From the Heart and Stroke Foundation

By Matt Mayer, MSc.

It can be hard to find time for physical activity. That's why a lot of people are talking about intervals - specifically, High intensity interval training (HIIT). Research shows that HIIT, if done correctly, can pack a lot of cardiovascular benefits into a workout as short as 15 minutes.

But is this training method for you?

HIIT is a punishing regime in which you push yourself to 100% of your physical capacity for 30 seconds - say, sprinting around a track at top speed. This is followed by 30 to 60 seconds of active rest - walking, for example, while recovering your breath. You repeat these cycles 10 to 20 times.

Sounds exhausting? It is.

The good news is, new research is suggesting that you actually don't need to exercise at 100%. In Modified HIIT, you work at 90% of your maximum but make the intervals longer - 60 seconds instead of 30. (Don't worry, I'll explain how to figure out what 90% means.)

So what is the skinny on Modified HIIT?

  • You train for a total of 20-30 minutes per session.
  • Intervals are 60 seconds long and rotate between high intensity and active rest.
  • High intensity here means about 90% of your maximum heart rate.

What is your maximum heart rate? Subtract your age from 220. Then multiply this number by 0.9 to calculate 90%. For example, Mark is a 54-year-old man. His 90% mark would be a heart rate around 150 beats per minute. ((220-54) × 0.9 = 150)

Thoughtful tips for all interval training:

  • HIIT, either full or modified, is not for everyone. For some, it's a good once-a-week challenge among other activities.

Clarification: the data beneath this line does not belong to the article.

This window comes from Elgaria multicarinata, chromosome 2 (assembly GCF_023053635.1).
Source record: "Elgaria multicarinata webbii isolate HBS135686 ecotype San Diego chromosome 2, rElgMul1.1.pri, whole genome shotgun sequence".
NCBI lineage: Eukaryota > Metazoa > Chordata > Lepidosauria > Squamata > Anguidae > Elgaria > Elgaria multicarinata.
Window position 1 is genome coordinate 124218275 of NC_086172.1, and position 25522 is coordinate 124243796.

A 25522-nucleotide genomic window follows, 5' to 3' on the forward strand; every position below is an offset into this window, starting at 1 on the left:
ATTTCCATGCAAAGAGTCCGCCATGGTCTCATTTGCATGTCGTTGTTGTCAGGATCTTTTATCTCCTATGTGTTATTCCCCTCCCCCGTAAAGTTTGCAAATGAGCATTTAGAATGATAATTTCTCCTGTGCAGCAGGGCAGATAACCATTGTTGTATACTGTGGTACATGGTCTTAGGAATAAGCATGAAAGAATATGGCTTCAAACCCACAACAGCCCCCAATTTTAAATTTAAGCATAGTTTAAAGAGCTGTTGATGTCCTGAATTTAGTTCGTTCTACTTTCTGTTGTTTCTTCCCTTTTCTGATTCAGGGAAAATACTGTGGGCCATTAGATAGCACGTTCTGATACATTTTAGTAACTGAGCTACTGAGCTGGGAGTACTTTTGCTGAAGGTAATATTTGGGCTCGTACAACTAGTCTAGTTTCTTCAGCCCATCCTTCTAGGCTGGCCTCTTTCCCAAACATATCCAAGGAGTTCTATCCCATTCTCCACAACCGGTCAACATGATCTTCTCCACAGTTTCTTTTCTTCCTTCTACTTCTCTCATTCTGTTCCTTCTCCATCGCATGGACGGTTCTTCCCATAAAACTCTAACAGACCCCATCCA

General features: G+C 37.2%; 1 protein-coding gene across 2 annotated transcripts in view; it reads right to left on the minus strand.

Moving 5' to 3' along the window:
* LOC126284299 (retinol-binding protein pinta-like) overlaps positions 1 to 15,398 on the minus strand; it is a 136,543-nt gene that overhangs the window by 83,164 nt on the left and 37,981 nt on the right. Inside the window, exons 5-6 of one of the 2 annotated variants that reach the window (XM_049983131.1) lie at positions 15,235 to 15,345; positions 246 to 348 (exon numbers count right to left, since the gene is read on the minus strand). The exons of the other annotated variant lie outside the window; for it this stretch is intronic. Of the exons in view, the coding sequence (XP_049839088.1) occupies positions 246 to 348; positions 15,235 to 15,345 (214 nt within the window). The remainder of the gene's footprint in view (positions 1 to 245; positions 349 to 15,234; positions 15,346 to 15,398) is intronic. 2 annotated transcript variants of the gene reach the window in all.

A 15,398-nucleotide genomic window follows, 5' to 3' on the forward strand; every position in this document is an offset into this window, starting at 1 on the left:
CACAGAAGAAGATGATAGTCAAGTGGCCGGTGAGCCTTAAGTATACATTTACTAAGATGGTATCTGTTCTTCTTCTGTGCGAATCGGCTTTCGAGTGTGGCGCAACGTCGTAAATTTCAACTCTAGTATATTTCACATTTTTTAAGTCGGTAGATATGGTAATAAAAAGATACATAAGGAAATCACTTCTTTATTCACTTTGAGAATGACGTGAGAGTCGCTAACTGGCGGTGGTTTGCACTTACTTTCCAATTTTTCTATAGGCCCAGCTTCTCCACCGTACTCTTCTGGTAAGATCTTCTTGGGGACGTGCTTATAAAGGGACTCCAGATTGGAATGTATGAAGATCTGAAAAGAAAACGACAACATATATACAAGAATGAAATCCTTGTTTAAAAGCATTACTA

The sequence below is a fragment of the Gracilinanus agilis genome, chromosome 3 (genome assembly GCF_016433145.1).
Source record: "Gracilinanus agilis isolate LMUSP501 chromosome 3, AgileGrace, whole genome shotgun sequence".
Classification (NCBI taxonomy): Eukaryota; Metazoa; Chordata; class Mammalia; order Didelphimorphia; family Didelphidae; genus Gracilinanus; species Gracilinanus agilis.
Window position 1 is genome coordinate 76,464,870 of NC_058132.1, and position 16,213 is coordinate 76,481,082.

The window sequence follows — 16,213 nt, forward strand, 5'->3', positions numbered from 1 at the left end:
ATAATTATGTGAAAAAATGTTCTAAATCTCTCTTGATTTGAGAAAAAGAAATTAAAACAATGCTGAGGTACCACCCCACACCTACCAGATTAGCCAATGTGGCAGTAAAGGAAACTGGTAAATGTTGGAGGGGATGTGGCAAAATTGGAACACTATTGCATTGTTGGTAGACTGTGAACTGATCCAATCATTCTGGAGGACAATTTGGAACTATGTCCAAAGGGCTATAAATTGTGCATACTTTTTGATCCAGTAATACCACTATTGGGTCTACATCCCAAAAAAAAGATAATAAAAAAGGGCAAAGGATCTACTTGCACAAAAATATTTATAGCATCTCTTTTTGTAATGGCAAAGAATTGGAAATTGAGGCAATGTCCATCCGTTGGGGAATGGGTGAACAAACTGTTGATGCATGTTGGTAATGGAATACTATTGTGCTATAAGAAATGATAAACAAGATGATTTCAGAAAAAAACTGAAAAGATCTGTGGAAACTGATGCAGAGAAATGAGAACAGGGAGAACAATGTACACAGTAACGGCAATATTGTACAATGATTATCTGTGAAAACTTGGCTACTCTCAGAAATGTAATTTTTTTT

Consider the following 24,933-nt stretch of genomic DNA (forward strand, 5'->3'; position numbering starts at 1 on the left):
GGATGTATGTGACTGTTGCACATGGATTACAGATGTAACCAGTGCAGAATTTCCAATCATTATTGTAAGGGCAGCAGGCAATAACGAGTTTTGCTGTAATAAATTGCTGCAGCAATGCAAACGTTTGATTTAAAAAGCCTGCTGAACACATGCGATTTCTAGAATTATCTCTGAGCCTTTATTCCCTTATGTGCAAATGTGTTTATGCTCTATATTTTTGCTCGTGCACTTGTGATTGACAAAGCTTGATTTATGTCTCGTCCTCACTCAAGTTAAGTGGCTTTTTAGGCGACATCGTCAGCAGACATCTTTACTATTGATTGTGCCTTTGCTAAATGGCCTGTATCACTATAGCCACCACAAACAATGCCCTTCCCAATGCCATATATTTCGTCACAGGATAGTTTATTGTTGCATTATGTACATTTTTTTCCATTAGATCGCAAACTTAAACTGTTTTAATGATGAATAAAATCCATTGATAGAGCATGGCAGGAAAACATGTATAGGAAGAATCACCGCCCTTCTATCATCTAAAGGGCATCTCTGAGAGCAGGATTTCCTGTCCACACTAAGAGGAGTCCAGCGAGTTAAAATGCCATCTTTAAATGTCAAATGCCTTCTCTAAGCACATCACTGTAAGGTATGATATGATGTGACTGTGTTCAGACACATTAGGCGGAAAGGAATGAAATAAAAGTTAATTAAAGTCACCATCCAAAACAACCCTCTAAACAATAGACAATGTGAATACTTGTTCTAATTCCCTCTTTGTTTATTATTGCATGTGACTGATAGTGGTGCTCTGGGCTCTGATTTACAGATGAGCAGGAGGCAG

• You'll be tempted to cheat - stretching out early intervals when you feel fresh, and cutting short the later ones when you're exhausted. Don't - you'll lose the benefits of the exercise.
  • A personal trainer can help you find the right intensity and hold you to strict times.
  • A stopwatch or a workout partner - or both - can also help you stick to your intervals.
  • Monitor your heart rate with a heart rate monitor or listen to your body.
  • If you find that you can't complete a full minute you are likely pushing too hard. The high intensity intervals will get more difficult with time but should never be impossible.
  • During active rest intervals, your heart rate should come down after 30 seconds. If it does not, you are likely working too hard and need to scale back.
  • Running, swimming and cycling are excellent activities to try HIIT.
  • Before attempting any workout that is high intensity, seek medical clearance.

So if you feel like trying either full or modified HIIT, pick an activity and go - especially if you are looking for a little extra pump in your routine.

Before starting any physical activity routine, please check with your healthcare provider.

Matt Mayer is an exercise physiologist.

Posted: April 2012

Heart and Stroke Foundation


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